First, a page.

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Telescoping Languages: A System for Automatic Generation of Domain Languages

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8 Author(s)
Kennedy, K. ; Dept. of Comput. Sci., Rice Univ., Houston, TX, USA ; Broom, B. ; Chauhan, A. ; Fowler, R.J.
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The software gap - the discrepancy between the need for new software and the aggregate capacity of the workforce to produce it - is a serious problem for scientific software. Although users appreciate the convenience (and, thus, improved productivity) of using relatively high-level scripting languages, the slow execution speeds of these languages remain a problem. Lower level languages, such as C and Fortran, provide better performance for production applications, but at the cost of tedious programming and optimization by experts. If applications written in scripting languages could be routinely compiled into highly optimized machine code, a huge productivity advantage would be possible. It is not enough, however, to simply develop excellent compiler technologies for scripting languages (as a number of projects have succeeded in doing for MATLAB). In practice, scientists typically extend these languages with their own domain-centric components, such as the MATLAB signal processing toolbox. Doing so effectively defines a new domain-specific language. If we are to address efficiency problems for such extended languages, we must develop a framework for automatically generating optimizing compilers for them. To accomplish this goal, we have been pursuing an innovative strategy that we call telescoping languages. Our approach calls for using a library-preprocessing phase to extensively analyze and optimize collections of libraries that define an extended language. Results of this analysis are collected into annotated libraries and used to generate a library-aware optimizer. The generated library-aware optimizer uses the knowledge gathered during preprocessing to carry out fast and effective optimization of high-level scripts. This enables script optimization to benefit from the intense analysis performed during preprocessing without repaying its price. Since library preprocessing is performed only at infrequent "language-generation" times, its cost is amortized over many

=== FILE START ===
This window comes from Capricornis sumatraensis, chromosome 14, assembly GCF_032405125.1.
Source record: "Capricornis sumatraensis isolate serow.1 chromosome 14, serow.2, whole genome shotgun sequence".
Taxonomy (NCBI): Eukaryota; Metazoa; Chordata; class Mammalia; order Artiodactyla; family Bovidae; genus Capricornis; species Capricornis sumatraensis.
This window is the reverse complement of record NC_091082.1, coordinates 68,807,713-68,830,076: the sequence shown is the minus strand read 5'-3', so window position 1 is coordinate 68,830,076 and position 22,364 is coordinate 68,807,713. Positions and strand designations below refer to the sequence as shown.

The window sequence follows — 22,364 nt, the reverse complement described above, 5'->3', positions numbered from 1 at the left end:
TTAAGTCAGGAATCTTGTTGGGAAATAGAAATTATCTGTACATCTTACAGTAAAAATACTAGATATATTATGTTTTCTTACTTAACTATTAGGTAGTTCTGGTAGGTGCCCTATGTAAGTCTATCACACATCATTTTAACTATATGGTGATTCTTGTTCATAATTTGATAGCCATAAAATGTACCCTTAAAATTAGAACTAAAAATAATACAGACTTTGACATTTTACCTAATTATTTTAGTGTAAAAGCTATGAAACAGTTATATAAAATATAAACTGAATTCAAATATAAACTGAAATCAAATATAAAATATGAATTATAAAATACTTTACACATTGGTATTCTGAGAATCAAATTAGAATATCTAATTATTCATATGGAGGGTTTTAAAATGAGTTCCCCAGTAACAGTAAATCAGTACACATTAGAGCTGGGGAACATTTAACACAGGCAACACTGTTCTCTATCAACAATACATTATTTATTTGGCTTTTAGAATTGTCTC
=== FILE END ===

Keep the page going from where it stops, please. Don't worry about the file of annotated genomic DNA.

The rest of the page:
Published in:

Proceedings of the IEEE  (Volume:93 ,  Issue: 2 )